The genetic environment adjacent to fosA3 was determined by PCR mapping. All the fosA3 genes were located between two IS26 oriented in the opposite direction. The structure between fosA3 and upstream IS26 was the same in all 45 strains. The length of intergenic region between upstream IS26/fosA3 was 386 bp. However, four different downstream regions of fosA3 were discovered and designated as type 1 to 4, with variable lengths between fosA3 and the downstream IS26 (589, 819, 926 and 1811 bp). Type 1, accounting for 20 strains, consisted of fosA3-orf1-IS26 and shared 99.4% identity with the corresponding region of plasmid pKP 19–2029-KPC2 from K. pneumoniae strain KP19–2019 (GenBank no. CP047161). Twelve strains belonged to type 2, with a genetic background of fosA3-orf1-orf2-tetR-IS26, which was similar with that on plasmid p116753-KPC from K. pneumoniae strain 116,753 (GenBank no. MN891682). Two new types of fosA3 downstream sequence were found in our study, namely type 3 and 4, accounting for four and nine strains, respectively, and registered as MK948099 and MK911732 in the GenBank. The schematic map for four types was shown in Fig. 2.

Fig. 2
figure 2

Schematic maps of four type of genetic environments between gene fosA3 and downstream IS26

Conjugation experiments and plasmid analysis

Among the 45 fosA3 positive strains, 6 (13.3%) fosA3 genes were transferable to E. coli J53 recipient. For the antibiotic susceptibility profiles, four transconjugants showed highly resistant to antibiotics tested, compared to E. coli J53 recipient. However, two transconjugants (TC5 and TC18) only showed an increase in the MIC value of fosfomycin and amikacin (Table 2). PCR confirmed the blaKPC-2 was absent in TC5 and TC18 (Figure S1).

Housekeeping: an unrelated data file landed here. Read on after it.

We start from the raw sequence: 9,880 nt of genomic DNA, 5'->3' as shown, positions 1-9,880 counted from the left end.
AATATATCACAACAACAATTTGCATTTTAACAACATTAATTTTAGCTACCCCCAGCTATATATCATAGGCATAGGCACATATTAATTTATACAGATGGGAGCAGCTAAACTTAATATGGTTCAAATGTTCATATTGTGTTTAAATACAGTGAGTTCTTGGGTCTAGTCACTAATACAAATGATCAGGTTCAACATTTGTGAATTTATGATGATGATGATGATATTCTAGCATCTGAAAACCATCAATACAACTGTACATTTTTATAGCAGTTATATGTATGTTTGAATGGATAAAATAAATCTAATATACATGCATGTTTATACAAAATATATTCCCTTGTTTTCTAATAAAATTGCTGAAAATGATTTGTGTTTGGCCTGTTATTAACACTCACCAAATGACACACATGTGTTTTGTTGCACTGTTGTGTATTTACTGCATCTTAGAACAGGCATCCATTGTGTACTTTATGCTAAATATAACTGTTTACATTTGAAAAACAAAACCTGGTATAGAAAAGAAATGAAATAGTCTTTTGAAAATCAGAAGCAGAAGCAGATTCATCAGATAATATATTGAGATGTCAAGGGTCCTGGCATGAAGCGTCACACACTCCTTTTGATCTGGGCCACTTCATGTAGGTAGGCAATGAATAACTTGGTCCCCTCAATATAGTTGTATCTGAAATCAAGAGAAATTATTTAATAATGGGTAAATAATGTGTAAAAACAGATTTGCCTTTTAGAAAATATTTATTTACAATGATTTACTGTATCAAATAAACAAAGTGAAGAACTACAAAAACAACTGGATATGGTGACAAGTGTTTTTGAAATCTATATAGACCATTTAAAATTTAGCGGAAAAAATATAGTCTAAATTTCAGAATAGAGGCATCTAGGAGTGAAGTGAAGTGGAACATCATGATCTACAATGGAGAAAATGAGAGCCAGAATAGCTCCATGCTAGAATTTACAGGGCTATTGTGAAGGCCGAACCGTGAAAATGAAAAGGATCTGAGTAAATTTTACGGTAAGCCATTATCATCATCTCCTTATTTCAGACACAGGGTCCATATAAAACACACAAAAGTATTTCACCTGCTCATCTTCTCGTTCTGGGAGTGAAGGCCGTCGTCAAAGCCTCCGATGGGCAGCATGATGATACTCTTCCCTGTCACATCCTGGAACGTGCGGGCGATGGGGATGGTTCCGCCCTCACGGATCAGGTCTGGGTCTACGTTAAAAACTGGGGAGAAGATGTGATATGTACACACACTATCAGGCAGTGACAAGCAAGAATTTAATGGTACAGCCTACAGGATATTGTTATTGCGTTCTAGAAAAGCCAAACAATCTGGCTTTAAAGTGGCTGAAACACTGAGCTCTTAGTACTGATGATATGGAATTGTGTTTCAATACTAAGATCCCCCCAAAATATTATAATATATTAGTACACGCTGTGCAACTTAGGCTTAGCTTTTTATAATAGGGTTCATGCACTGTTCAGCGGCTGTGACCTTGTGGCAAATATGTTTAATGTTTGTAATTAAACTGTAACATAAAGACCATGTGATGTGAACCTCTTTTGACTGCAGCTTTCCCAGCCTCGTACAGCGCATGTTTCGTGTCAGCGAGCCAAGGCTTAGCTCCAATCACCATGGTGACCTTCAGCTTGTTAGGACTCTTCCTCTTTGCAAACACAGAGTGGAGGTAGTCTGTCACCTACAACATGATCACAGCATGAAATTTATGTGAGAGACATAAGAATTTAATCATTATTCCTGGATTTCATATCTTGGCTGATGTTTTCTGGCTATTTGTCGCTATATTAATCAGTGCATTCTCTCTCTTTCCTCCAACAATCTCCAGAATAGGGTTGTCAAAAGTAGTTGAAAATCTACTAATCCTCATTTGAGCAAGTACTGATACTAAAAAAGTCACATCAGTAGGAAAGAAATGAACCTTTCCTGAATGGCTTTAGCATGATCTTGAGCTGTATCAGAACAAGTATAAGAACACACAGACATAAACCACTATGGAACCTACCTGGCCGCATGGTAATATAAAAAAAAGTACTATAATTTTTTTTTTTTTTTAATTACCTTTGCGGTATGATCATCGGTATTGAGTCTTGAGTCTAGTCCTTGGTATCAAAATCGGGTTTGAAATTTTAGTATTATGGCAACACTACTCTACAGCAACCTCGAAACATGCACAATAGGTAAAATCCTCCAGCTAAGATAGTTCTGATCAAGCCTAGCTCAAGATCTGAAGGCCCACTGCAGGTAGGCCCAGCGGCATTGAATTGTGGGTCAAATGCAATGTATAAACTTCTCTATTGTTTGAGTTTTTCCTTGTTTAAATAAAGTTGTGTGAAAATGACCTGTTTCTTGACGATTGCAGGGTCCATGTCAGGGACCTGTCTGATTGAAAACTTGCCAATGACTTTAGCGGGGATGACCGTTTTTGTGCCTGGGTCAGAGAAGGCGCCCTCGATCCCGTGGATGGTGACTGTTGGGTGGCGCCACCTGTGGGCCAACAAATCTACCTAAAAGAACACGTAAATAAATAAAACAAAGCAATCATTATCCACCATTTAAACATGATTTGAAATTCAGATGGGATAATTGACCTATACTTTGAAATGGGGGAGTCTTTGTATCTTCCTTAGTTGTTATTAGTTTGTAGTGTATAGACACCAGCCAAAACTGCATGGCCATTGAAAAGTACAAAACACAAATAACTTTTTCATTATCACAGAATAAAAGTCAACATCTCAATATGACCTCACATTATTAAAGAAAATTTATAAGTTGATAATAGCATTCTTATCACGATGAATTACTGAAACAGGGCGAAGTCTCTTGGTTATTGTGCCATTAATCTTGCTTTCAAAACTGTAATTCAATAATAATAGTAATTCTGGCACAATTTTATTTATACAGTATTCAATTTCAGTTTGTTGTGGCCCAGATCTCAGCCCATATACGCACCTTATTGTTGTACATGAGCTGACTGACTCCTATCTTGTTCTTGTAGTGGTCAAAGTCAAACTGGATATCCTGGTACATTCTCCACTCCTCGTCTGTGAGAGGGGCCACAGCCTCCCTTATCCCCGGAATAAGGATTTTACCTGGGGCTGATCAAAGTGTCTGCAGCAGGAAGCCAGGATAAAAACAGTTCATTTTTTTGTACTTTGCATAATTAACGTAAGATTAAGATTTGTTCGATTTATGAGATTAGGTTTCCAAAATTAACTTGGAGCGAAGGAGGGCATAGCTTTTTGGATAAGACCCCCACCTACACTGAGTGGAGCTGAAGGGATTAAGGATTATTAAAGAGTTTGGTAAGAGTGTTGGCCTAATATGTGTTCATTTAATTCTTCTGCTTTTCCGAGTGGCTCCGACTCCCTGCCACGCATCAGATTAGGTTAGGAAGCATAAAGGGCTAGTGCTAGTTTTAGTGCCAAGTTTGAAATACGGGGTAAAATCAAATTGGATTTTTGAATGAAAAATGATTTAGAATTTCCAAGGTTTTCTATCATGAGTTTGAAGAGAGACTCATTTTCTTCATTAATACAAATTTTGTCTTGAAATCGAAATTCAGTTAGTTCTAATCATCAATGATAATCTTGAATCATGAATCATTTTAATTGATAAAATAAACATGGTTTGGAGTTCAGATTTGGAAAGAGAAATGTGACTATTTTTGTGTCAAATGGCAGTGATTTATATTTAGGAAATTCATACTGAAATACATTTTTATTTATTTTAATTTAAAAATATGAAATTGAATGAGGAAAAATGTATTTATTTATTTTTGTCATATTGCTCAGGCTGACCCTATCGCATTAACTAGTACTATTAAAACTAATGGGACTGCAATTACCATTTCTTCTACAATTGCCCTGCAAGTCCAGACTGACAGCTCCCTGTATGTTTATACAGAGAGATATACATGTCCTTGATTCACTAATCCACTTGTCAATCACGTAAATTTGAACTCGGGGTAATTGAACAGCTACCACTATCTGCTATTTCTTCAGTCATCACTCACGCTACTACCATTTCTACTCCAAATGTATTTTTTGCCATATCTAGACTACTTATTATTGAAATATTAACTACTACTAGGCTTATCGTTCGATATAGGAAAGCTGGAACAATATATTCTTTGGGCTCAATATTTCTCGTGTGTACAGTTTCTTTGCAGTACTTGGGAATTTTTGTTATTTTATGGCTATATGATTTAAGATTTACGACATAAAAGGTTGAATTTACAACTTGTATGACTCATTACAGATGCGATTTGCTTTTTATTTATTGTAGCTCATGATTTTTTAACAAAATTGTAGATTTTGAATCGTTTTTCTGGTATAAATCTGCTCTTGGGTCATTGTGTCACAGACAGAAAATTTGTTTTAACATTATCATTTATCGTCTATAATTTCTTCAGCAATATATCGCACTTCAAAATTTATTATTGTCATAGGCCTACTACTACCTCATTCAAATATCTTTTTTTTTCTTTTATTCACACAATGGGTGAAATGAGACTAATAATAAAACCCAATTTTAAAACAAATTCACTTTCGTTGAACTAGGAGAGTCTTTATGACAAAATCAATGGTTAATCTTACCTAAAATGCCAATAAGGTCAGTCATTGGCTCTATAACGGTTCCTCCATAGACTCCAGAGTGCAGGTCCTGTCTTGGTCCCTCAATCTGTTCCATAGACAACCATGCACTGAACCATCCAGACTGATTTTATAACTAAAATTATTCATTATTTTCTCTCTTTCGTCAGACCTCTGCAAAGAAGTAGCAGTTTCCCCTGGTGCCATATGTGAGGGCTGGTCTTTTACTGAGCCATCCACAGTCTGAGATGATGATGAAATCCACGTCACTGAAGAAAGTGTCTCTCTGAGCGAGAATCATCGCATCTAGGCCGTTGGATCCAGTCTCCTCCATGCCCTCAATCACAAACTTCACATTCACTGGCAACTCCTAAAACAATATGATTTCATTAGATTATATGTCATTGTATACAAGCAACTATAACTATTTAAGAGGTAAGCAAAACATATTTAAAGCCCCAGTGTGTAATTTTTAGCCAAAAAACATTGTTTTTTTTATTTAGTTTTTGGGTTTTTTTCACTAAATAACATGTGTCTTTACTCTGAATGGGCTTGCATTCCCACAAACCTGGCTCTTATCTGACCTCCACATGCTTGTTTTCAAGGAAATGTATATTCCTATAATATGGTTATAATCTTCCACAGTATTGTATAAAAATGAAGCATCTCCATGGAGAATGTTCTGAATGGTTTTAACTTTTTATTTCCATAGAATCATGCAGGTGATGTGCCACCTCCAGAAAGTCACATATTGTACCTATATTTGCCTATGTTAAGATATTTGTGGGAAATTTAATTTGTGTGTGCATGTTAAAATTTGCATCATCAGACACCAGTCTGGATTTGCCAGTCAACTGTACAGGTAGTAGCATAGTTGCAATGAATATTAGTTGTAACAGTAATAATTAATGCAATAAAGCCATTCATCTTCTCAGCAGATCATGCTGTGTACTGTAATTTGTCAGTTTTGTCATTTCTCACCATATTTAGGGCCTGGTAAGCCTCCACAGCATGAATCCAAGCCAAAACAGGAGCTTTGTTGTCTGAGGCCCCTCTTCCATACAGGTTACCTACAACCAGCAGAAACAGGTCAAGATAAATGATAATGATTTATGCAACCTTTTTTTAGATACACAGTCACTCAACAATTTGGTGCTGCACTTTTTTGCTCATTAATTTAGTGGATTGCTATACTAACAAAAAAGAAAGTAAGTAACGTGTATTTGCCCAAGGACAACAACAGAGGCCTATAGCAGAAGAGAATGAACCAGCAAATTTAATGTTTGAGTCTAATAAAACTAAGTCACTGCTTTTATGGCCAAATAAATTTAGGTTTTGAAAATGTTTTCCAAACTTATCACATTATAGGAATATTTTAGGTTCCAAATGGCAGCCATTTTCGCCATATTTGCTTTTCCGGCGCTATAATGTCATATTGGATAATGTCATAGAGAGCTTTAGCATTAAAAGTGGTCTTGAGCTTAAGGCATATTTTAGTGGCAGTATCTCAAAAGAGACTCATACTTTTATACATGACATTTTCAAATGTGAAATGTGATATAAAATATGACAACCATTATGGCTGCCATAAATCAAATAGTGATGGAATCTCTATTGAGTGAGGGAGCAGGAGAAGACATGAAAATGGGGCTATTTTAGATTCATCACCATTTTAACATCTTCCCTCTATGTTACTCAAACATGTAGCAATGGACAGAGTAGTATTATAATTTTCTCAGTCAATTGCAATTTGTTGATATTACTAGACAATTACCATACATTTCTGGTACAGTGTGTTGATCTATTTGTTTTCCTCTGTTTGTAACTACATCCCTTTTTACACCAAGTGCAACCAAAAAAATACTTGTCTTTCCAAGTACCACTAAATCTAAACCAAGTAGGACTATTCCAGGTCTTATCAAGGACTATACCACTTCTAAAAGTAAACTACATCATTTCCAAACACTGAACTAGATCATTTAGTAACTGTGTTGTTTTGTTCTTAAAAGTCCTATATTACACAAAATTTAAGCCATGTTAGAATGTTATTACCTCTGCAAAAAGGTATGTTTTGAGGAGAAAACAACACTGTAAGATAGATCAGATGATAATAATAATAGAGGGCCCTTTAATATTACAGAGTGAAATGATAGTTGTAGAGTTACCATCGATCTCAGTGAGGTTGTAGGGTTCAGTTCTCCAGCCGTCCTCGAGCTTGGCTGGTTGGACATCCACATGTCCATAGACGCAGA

Table 2 Antimicrobial susceptibility results of 6 fosA3 isolates with capability of transconjugation and their transconjugants

S1-PFGE, southern blotting and PCR-based replicon typing were used for plasmid analysis. S1-PFGE demonstrated that five in six transconjugants harbored single plasmid. The plasmids harbored in six transconjugants were assigned to the following incompatibility groups: IncN (n = 2), IncL/M (n = 1) and not determined (ND, n = 3) (Table 2). Southern blot analysis confirmed that the fosA3 genes were located in the plasmids of different sizes (~ 40, 100 and 140 kb) in the transconjugants (Fig. 3).

Fig. 3
figure 3

S1-PFGE and Southern blot hybridization of fosA3 transconjugants. Bands with black arrows pointing showed the positive signals in Southern blot with fosA3 probes. S1-PFGE was shown in left and Southern blot was shown in right. M = DNA ladder of Salmonella serotype Braenderup H9812 strain digested by XbaI. 1, E. coli J53 (KP5 plasmid); 2, E. coli J53 (KP 18 plasmid); 3, E. coli J53 (KP 165 plasmid); 4, E. coli J53 (KP 190 plasmid); 5, E. coli J53 (KP 212 plasmid); 6, E. coli J53 (KP 223 plasmid)

For the rest 49 strains, the plasmids were assigned to the following incompatibility groups: IncF (n = 42) and ND (n = 3). Multiple replicons were detected in 4 strains (the data were shown in supplemental table).


Our study investigated the prevalence of fosfomycin resistance genes among 294 non-duplicate CRKP strains from two tertiary hospitals in two provinces. We have reported a resistance rate of 18.7%, indicating a relatively low resistant rate to fosfomycin, compared to a study conducted by Chen et al. (28.7%, 29/101 strains of CRKP) [11]. Probably because fosfomycin is not commonly used in the two settings. However, recently studies reported severe resistance rates to fosfomycin among CRKP in China between 2015 to 2020, ranging from 48.5 to 80% [12, 13]. The fast spread of fosfomycin resistance present further medical challenge for CRKP treatment, due to few antibiotics available. Another factor, which may impede the application of fosfomycin, is the difference between CLSI and EUCAST on MIC breakpoint. CLSI considers a MIC greater than or equal to 256 μg/mL to fosfomycin as resistance. However, EUCAST chooses 32 μg/mL as the breakpoint for fosfomycin to discriminate resistance. Furthermore, the CLSI breakpoint for fosfomycin only applies to E. coli urinary trait isolates. There is an urgent need for more clinical studies to determine the breakpoints for fosfomycin on K. pneumoniae systematic infection.